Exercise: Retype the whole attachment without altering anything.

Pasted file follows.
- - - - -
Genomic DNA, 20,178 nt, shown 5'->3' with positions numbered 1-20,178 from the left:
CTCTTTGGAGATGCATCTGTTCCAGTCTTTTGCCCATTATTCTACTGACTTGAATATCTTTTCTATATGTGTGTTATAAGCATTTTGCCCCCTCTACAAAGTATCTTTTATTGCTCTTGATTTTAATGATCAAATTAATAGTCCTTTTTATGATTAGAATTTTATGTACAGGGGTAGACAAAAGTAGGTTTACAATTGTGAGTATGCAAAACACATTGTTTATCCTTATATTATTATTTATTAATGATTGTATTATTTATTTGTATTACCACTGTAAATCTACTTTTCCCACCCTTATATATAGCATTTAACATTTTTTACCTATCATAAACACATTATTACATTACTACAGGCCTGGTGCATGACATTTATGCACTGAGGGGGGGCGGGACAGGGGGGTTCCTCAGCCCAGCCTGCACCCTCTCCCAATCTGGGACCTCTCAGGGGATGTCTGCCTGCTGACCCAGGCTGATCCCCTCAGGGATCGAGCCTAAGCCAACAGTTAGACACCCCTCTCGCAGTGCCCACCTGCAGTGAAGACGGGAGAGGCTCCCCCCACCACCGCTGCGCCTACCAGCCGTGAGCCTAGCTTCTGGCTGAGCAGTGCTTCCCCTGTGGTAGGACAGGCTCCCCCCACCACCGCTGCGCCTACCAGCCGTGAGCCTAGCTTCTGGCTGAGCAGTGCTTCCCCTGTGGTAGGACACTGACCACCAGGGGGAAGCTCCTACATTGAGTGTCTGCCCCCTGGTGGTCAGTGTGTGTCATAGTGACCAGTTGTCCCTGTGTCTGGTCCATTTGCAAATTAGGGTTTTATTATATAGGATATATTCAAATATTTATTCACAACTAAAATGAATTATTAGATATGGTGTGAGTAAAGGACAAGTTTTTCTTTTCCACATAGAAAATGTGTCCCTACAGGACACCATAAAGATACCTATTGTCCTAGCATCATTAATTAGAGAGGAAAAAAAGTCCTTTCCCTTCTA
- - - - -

Genomic DNA, 20,178 nt, shown 5'->3' with positions numbered 1-20,178 from the left:
CTCTTTGGAGATGCATCTGTTCCAGTCTTTTGCCCATTATTCTACTGACTTGAATATCTTTTCTATATGTGTGTTATAAGCATTTTGCCCCCTCTACAAAGTATCTTTTATTGCTCTTGATTTTAATGATCAAATTAATAGTCCTTTTTATGATTAGAATTTTATGTACAGGGGTAGACAAAAGTAGGTTTACAATTGTGAGTATGCAAAACACATTGTTTATCCTTATATTATTATTTATTAATGATTGTATTATTTATTTGTATTACCACTGTAAATCTACTTTTCCCACCCTTATATATAGCATTTAACATTTTTTACCTATCATAAACACATTATTACATTACTACAGGCCTGGTGCATGACATTTATGCACTGAGGGGGGGCGGGACAGGGGGGTTCCTCAGCCCAGCCTGCACCCTCTCCCAATCTGGGACCTCTCAGGGGATGTCTGCCTGCTGACCCAGGCTGATCCCCTCAGGGATCGAGCCTAAGCCAACAGTTAGACACCCCTCTCGCAGTGCCCACCTGCAGTGAAGACGGGAGAGGCTCCCCCCACCACCGCTGCGCCTACCAGCCGTGAGCCTAGCTTCTGGCTGAGCAGTGCTTCCCCTGTGGTAGGACAGGCTCCCCCCACCACCGCTGCGCCTACCAGCCGTGAGCCTAGCTTCTGGCTGAGCAGTGCTTCCCCTGTGGTAGGACACTGACCACCAGGGGGAAGCTCCTACATTGAGTGTCTGCCCCCTGGTGGTCAGTGTGTGTCATAGTGACCAGTTGTCCCTGTGTCTGGTCCATTTGCAAATTAGGGTTTTATTATATAGGATATATTCAAATATTTATTCACAACTAAAATGAATTATTAGATATGGTGTGAGTAAAGGACAAGTTTTTCTTTTCCACATAGAAAATGTGTCCCTACAGGACACCATAAAGATACCTATTGTCCTAGCATCATTAATTAGAGAGGAAAAAAAGTCCTTTCCCTTCTA